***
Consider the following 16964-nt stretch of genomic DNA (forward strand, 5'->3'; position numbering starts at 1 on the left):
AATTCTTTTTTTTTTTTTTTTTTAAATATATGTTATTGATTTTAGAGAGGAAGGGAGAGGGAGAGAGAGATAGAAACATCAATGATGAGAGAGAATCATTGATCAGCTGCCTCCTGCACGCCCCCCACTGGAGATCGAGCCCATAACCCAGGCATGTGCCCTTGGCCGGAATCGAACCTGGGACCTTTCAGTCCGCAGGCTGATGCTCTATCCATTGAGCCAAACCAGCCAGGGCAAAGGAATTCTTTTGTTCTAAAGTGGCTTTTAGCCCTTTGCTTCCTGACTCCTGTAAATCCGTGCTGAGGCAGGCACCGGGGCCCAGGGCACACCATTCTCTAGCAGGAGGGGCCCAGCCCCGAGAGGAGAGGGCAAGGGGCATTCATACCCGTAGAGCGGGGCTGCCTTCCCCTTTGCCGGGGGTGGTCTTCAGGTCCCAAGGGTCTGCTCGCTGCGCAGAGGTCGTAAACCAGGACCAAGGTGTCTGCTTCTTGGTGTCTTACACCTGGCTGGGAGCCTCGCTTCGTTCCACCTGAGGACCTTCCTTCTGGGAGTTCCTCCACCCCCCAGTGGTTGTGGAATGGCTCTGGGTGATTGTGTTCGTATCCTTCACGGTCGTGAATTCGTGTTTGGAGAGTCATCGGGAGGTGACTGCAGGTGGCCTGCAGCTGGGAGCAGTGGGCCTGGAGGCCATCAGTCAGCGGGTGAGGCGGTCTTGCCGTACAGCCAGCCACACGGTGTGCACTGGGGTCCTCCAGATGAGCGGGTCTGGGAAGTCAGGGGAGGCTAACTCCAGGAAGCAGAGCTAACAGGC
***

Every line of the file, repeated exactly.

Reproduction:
Consider the following 16964-nt stretch of genomic DNA (forward strand, 5'->3'; position numbering starts at 1 on the left):
AATTCTTTTTTTTTTTTTTTTTTAAATATATGTTATTGATTTTAGAGAGGAAGGGAGAGGGAGAGAGAGATAGAAACATCAATGATGAGAGAGAATCATTGATCAGCTGCCTCCTGCACGCCCCCCACTGGAGATCGAGCCCATAACCCAGGCATGTGCCCTTGGCCGGAATCGAACCTGGGACCTTTCAGTCCGCAGGCTGATGCTCTATCCATTGAGCCAAACCAGCCAGGGCAAAGGAATTCTTTTGTTCTAAAGTGGCTTTTAGCCCTTTGCTTCCTGACTCCTGTAAATCCGTGCTGAGGCAGGCACCGGGGCCCAGGGCACACCATTCTCTAGCAGGAGGGGCCCAGCCCCGAGAGGAGAGGGCAAGGGGCATTCATACCCGTAGAGCGGGGCTGCCTTCCCCTTTGCCGGGGGTGGTCTTCAGGTCCCAAGGGTCTGCTCGCTGCGCAGAGGTCGTAAACCAGGACCAAGGTGTCTGCTTCTTGGTGTCTTACACCTGGCTGGGAGCCTCGCTTCGTTCCACCTGAGGACCTTCCTTCTGGGAGTTCCTCCACCCCCCAGTGGTTGTGGAATGGCTCTGGGTGATTGTGTTCGTATCCTTCACGGTCGTGAATTCGTGTTTGGAGAGTCATCGGGAGGTGACTGCAGGTGGCCTGCAGCTGGGAGCAGTGGGCCTGGAGGCCATCAGTCAGCGGGTGAGGCGGTCTTGCCGTACAGCCAGCCACACGGTGTGCACTGGGGTCCTCCAGATGAGCGGGTCTGGGAAGTCAGGGGAGGCTAACTCCAGGAAGCAGAGCTAACAGGC